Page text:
Originally Written and Posted at Epinions.com on 1/14/10.
1965 was an incredible year for the Beatles. With the success of another film and album in Help! in late summer of 1965. The band was also awarded MBE by Parliament where the band was rumored to be smoking marijuana at Buckingham Palace. Earlier that year in April, John Lennon and George Harrison had discovered LSD with Ringo Starr joining in and eventually later on, Paul McCartney. After the band's legendary August 15th show at Shea Stadium in New York City where the band played to more than 55,000 people. It seemed like the Beatles would settle easily with their success and stature. Yet, that was an entirely different story.
A brief session in June would later be followed by a period of uninterrupted work at Abbey Road Studios in early October through November with longtime producer George Martin. The studio had become a place of escape where the band can create without dealing with screaming fans, touring, and all sorts of promotion. It was in these sessions that the band decided to throw away all the rules of what was acceptable in pop music. Taking on various musical styles from folk, rock, Indian music, pop, and early ideas of what would become psychedelia.
Around the same time, the Beatles were re-thinking the idea of what an album could be. In pop music, albums seem to be an idea of putting a bunch of potential hits and tracks that could be considered singles on side 1 of a LP. The other half would be just leftovers and tracks that were considered filler. For the Beatles, they decided to change all of that as they knew every song has to be great and it has to be more than just a product. What the band would do would help change the industry of how they viewed albums and how something that was once an idea to put a bunch of songs on a record. What the Beatles would do was treat the album as a form of art and this would begin a fruitful period of albums that changed the musical landscape for many years.
Produced by George Martin, Rubber Soul is an album in which the Beatles change the shape of pop music by taking on many musical styles with each song fitting in with another. With the majority of songs written by John Lennon and Paul McCartney, one co-written with Ringo Starr under his real name Richard Starkey, and two songs by George Harrison. The album allows each member to take on new ideas of what they could do where George Harrison would introduce the sitar to pop music while Ringo Starr would provide more ideas than just drums or percussion. With additional help from longtime Beatles road manager Mal Evans and George Martin making contributions. The album also expands new lyrical themes from the band as they take on new ideas rather than the traditional boy-girl love songs. The result would be one of rock and pop's music landmark recordings that would change music forever.
Opening the album is the bouncy Drive My Car with its bopping drum fill from Ringo Starr that includes a clanging cowbell track with Paul McCartney singing the song about a girl telling her boyfriend that when she becomes famous, he can be her driver. With George Harrison playing bass and McCartney playing a sliding lead guitar and melodic piano track with John Lennon on a driving rhythm guitar and singing with McCartney on some parts. It's a great way to open the album as it is a fun, upbeat song with a witty narrative. Norwegian Wood (The Bird Has Flown) is a somber folk ballad with Lennon's washy acoustic guitar as he sings the song with his calm vocals that is filled with complex lyrics of love. With Starr on soft percussion tracks and McCartney on a soft bass track. The song's highlight is Harrison's soothing, sitar accompaniment that maintains a soothing melody making it one of the band's groundbreaking songs.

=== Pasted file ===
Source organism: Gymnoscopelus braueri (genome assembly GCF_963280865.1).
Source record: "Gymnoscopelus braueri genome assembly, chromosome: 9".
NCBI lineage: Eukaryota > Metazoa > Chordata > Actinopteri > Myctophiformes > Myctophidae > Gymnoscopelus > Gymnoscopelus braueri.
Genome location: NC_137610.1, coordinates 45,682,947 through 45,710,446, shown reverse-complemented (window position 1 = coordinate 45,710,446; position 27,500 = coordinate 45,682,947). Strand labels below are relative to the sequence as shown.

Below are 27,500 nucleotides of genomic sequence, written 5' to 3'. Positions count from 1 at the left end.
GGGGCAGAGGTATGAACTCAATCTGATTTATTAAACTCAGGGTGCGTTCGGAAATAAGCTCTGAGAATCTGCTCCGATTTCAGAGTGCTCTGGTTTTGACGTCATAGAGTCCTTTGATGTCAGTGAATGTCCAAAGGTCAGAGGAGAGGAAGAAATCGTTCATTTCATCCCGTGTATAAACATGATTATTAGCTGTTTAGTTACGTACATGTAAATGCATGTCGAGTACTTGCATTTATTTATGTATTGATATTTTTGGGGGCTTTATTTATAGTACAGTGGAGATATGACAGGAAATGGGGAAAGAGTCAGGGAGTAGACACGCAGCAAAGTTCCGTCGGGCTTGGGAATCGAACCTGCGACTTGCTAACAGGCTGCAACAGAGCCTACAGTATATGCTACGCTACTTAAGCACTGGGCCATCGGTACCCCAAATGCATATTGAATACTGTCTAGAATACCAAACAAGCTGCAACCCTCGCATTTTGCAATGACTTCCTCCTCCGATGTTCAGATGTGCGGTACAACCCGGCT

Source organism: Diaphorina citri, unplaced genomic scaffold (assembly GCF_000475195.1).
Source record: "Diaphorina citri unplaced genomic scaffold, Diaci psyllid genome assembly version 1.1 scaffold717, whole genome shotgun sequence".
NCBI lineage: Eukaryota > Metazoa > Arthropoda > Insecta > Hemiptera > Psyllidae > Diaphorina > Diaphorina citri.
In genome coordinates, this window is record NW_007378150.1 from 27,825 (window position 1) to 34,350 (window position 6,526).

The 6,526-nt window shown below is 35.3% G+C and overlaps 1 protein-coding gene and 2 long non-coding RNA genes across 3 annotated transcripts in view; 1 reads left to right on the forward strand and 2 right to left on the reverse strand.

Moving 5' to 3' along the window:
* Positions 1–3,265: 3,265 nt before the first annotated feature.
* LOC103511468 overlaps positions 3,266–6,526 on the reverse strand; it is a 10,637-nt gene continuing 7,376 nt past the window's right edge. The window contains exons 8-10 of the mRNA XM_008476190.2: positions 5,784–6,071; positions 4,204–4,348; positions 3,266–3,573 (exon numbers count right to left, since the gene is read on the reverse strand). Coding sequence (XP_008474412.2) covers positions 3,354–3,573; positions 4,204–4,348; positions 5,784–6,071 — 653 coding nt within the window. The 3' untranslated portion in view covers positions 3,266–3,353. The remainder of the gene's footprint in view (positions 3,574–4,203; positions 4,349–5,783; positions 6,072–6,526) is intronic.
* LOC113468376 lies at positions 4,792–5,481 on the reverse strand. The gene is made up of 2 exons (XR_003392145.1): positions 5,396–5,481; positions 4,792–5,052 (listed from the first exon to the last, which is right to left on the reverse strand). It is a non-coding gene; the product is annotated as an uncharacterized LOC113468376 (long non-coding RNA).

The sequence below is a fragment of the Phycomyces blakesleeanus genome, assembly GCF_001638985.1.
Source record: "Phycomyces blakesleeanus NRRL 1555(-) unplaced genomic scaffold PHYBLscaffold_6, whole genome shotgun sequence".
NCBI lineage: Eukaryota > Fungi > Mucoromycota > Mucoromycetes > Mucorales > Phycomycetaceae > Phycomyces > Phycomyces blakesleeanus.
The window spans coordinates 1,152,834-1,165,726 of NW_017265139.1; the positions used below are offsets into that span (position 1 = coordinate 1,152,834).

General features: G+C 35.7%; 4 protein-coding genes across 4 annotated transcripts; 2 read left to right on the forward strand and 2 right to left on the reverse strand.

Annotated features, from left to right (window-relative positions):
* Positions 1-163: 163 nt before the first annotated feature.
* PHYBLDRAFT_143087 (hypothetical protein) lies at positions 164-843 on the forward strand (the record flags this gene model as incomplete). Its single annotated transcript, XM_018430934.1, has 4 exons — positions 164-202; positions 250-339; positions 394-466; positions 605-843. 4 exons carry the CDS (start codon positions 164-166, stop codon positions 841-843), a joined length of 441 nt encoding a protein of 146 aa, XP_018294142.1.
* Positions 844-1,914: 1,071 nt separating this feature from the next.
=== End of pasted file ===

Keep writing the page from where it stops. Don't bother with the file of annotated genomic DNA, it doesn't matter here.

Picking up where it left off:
You Won't See Me is bouncy, mid-tempo track with McCartney singing the song with a melodic piano track and Starr's hi-hat, pulsating drum fill. Featuring harmony vocal accompaniment from Lennon and Harrison, the song includes Harrison's swanky guitar track along with biting lyrics from McCartney about love gone wrong. The song also features a Hammond organ solo from longtime Beatles road manager Mal Evans in the song's coda. Nowhere Man is a rich, jangly song with jangly guitar flourishes from Lennon and Harrison along with driving folk riffs that is supported by McCartney's soothing bass and Starr's mid-tempo, bopping track. Featuring amazing vocal harmonies from Harrison and McCartney, the song has Lennon singing poignant lyrics about going nowhere that features some of his powerful work as a lyricist.
George Harrison's Think For Yourself is an upbeat but stern track with cautionary lyrics by Harrison as he sings in a calm but direct vocal as he's joined by Lennon and McCartney on harmony vocals. The song's chorus includes a bopping, shimmering drum track with Ringo's shaking tambourine and pulsating drums along with McCartney's fuzzy, double-tracked bass and Lennon's flourishing keyboard track. The Word is a bouncy, upbeat song with swanky guitar riffs from Lennon and Harrison plus McCartney's bopping piano and Starr's rumbling drum fills. The song's lyrics are filled with direct yet abstract lyrics of love that would later usher in the era of psychedelia while George Martin would play a wailing harmonium solo in the coda.